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  • Steve Sucato

GroundWorks’ new Discovery Residency Initiative Gives Local Choreographer a Career Leg-Up


By Steve Sucato Morgan Walker’s burgeoning choreographic career got another boost recently when she became the second dancemaker to receive an invitation to participate in GroundWorks DanceTheater’s new Discovery Residency Initiative for up-and-coming choreographers. 

Walker, a dancer and rehearsal director for Cleveland’s Dancing Wheels Company, has a BFA in Dance Performance and Choreography from Kent State University and has trained at The Ailey School in New York and previously performed with Philadelphia’s Cardell Dance Theater.  As a choreographer, she has created works for Kent State University, Bellingham Repertory Dance, Dancing Wheels Company, Detroit Dance City Festival, Contemporary Dance Choreography Festival, and American College Dance Association.

This past December, at Cleveland State University’s Department of Theatre and Dance Studios, Walker spent a week with GroundWorks’ dancers, developing movement ideas for a new dance work and honing her craft. I spoke to her about the residency and her experiences working with GroundWorks’ dancers.

Were you surprised at being asked to participate in a Discovery Residency with GroundWorks? 

When David [Shimotakahara] called to tell me about the residency, my initial reaction was just to smile really big. I was so excited. It is really hard to find space and minds to create with. When a company of this stature contacts you and says here is a blank canvas to create on, that just doesn’t happen. It was really cool.

How was the Discovery Residency described to you? David told me he had seen a few of my works at the last OhioDance Festival and that he liked the way I moved and the way I made other dancers move. He wanted me to come and make GroundWorks’ dancers move. That conversation ignited a fire within me and I went and bought a new journal and was ready to go. 

Were you given any parameters?

No. David said that it was just for me to explore. I have never had that before. 


Did you learn anything new about yourself as a dancemaker from this experience?

Yes. What I didn’t expect was to learn so much more about myself. I am a creator who knows what I want, but I am open to change. With this residency, I learned better who I am and how to navigate my creative process. I had not been in a space before where everyone was so eager in their own way to be a canvas for what I was doing. Figuring out how I play with and collaborate with other movers has been so thrilling.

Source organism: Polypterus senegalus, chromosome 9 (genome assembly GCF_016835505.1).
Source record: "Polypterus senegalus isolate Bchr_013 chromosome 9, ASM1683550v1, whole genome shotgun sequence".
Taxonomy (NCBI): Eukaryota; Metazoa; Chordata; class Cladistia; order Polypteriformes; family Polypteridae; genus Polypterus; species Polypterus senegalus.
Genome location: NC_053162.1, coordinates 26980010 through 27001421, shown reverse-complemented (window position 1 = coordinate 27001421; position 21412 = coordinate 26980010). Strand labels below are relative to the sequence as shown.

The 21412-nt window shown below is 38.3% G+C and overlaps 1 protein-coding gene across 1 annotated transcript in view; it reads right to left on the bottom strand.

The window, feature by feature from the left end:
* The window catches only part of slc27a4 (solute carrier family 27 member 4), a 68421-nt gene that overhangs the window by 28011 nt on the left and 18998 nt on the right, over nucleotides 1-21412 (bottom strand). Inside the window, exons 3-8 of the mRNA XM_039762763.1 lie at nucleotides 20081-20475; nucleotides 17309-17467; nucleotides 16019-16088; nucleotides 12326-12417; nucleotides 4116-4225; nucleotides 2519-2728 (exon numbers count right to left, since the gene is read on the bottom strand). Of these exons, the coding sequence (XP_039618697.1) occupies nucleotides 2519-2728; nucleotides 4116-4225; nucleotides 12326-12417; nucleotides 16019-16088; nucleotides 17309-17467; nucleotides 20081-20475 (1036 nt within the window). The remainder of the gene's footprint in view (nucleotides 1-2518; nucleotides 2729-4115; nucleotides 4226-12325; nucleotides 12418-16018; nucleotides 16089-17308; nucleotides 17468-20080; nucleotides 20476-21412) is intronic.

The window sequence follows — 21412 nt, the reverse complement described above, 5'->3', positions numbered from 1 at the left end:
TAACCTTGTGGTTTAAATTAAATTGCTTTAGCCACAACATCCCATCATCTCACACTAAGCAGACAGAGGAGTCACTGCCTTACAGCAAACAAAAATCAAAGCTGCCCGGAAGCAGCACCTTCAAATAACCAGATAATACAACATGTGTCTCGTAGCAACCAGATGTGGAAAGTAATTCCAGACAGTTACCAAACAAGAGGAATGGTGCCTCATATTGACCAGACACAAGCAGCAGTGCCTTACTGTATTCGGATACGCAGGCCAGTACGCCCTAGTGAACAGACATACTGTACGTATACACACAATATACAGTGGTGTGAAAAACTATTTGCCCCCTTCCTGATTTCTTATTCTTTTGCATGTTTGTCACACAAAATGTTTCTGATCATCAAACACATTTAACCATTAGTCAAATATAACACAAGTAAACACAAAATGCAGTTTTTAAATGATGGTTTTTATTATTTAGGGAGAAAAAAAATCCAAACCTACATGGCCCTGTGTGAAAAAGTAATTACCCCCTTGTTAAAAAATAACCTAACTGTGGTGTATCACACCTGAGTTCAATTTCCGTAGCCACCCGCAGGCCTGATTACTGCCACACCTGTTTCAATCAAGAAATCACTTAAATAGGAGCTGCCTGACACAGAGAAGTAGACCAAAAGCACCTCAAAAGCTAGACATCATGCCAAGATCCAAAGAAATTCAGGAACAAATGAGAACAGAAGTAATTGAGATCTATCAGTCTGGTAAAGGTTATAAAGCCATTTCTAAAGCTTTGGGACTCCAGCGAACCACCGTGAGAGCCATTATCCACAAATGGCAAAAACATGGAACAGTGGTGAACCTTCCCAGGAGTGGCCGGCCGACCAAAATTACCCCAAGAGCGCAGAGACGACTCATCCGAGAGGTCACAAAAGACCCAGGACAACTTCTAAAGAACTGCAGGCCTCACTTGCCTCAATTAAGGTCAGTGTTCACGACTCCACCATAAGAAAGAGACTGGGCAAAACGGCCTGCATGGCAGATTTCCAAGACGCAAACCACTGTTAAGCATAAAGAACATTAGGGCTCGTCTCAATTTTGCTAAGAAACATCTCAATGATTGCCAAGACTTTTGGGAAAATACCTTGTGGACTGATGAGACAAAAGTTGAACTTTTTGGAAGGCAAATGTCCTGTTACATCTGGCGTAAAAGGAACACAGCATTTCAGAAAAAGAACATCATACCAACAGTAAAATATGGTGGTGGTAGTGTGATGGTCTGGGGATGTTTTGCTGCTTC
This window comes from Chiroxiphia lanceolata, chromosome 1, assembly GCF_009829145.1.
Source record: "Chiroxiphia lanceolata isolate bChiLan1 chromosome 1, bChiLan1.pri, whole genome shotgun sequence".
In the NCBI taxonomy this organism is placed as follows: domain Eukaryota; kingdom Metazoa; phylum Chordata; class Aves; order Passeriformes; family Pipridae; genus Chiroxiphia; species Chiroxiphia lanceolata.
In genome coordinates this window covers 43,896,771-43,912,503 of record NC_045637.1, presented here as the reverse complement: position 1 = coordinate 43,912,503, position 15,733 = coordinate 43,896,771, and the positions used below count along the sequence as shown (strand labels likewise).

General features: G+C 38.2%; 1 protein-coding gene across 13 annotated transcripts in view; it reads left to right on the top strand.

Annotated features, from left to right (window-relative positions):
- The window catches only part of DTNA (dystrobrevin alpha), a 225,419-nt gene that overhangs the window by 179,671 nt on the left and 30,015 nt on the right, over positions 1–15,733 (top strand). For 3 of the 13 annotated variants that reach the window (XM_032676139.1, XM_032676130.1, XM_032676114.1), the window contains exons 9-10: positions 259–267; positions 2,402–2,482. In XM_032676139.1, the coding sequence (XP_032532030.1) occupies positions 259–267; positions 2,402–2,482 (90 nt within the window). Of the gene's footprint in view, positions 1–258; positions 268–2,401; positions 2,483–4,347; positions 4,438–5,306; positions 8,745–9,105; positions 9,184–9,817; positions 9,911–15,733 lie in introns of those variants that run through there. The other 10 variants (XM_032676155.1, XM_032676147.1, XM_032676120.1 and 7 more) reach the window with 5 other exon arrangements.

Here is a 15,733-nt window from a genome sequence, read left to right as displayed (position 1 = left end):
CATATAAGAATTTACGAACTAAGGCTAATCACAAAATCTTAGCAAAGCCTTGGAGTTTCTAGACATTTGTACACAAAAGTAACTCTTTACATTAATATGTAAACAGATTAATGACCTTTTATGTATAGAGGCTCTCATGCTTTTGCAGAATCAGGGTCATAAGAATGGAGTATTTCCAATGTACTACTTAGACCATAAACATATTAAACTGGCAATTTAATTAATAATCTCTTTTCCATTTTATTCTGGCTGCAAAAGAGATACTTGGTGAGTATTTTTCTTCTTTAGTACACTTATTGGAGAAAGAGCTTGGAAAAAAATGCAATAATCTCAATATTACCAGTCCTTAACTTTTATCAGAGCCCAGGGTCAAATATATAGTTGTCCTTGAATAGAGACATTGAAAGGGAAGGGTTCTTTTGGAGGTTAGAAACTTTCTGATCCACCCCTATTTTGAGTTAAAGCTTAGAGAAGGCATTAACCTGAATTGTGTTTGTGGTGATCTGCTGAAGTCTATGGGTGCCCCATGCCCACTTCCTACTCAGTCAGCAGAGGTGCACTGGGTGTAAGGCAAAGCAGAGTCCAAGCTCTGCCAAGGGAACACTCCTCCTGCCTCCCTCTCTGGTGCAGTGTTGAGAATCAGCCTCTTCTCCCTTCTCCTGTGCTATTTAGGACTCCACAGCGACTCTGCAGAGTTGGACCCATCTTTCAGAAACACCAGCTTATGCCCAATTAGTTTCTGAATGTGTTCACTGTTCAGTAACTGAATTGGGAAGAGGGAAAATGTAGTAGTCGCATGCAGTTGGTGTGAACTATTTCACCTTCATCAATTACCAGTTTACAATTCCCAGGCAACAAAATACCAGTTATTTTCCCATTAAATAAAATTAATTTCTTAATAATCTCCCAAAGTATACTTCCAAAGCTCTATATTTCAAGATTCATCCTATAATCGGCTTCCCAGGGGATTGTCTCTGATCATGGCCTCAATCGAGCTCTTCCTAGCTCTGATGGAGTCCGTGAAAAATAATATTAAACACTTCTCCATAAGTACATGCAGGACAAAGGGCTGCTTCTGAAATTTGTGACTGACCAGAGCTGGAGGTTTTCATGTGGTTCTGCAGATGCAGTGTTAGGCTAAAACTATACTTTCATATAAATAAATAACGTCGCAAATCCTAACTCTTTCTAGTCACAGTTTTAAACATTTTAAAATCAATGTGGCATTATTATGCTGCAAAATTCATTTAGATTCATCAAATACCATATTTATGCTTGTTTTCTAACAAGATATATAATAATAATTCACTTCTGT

You didn’t have to make a dance work during this residency, did you anyway?

Of course, I did [laugh].  I had a bunch of open-ended ideas I wanted to explore that turned into a start-to-finish thread of five ideas. Yes, I ended up creating a product. That is who I am. I know what I like and what I want.  

What was it like working with GroundWorks dancers?

They are so kind and have such beautiful minds. They don’t just do what you ask. They do so much more. They make it theirs and take the idea and art to a different level. A level I wanted but didn’t expect. It was mind-blowing in a way to let them run with my ideas and see what came up with.

What are you hoping to do with this product you have created? The idea I introduce in the work is near and dear to me, and I would love it if GroundWorks would bring it to the stage. If not them, it will definitely be set on another group of dancers to be performed.

What about what you have created is so dear to you? A lot of my work comes from my experience and what I see and feel. For this, I wanted to address questions about my experience in a trauma-ridden mind and body. How does that affect me and others around me? How does that affect what I want to do and what I actually do? The work explores this idea of what you see of us and what society asks of us on the outside versus what is going on with us on the inside.


How does a residency like this impact your choreographic career?


The phone call itself was a boost of confidence for me—that nod of feeling like I deserve space [in the dance world. I get to feel good about that and more positive about keeping going as a choreographer. The residency was inspirational for me and also something that I can proudly add to my resume, which is hopefully going to take my art to other places as well.


Photos: Morgan Walker with GroundWorks’ dancers during Discovery Residency. Photo by Ahna Bonnette. Morgan Walker’s headshot. Photo by Trosen Jones.





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